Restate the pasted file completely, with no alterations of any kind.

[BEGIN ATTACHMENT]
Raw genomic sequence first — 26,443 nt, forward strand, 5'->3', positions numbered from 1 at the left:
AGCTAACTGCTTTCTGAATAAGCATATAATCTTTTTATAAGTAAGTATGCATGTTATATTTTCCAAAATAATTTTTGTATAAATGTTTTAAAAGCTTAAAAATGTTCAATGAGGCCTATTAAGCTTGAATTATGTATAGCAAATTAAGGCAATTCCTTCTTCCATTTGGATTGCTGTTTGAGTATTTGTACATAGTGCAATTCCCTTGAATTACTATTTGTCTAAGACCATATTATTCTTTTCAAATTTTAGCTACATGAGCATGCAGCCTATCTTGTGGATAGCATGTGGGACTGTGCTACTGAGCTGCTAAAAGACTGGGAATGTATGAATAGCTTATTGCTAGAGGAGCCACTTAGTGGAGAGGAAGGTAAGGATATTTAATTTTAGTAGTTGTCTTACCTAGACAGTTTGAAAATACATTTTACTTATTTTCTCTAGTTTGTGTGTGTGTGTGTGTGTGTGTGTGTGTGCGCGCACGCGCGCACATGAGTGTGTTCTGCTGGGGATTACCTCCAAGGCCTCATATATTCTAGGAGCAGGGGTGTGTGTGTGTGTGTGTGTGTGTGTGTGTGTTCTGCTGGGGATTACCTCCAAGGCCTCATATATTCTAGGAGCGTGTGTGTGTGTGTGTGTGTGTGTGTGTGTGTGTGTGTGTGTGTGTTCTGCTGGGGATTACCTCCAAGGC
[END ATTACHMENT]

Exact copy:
Raw genomic sequence first — 26,443 nt, forward strand, 5'->3', positions numbered from 1 at the left:
AGCTAACTGCTTTCTGAATAAGCATATAATCTTTTTATAAGTAAGTATGCATGTTATATTTTCCAAAATAATTTTTGTATAAATGTTTTAAAAGCTTAAAAATGTTCAATGAGGCCTATTAAGCTTGAATTATGTATAGCAAATTAAGGCAATTCCTTCTTCCATTTGGATTGCTGTTTGAGTATTTGTACATAGTGCAATTCCCTTGAATTACTATTTGTCTAAGACCATATTATTCTTTTCAAATTTTAGCTACATGAGCATGCAGCCTATCTTGTGGATAGCATGTGGGACTGTGCTACTGAGCTGCTAAAAGACTGGGAATGTATGAATAGCTTATTGCTAGAGGAGCCACTTAGTGGAGAGGAAGGTAAGGATATTTAATTTTAGTAGTTGTCTTACCTAGACAGTTTGAAAATACATTTTACTTATTTTCTCTAGTTTGTGTGTGTGTGTGTGTGTGTGTGTGTGTGCGCGCACGCGCGCACATGAGTGTGTTCTGCTGGGGATTACCTCCAAGGCCTCATATATTCTAGGAGCAGGGGTGTGTGTGTGTGTGTGTGTGTGTGTGTGTGTTCTGCTGGGGATTACCTCCAAGGCCTCATATATTCTAGGAGCGTGTGTGTGTGTGTGTGTGTGTGTGTGTGTGTGTGTGTGTGTGTGTTCTGCTGGGGATTACCTCCAAGGC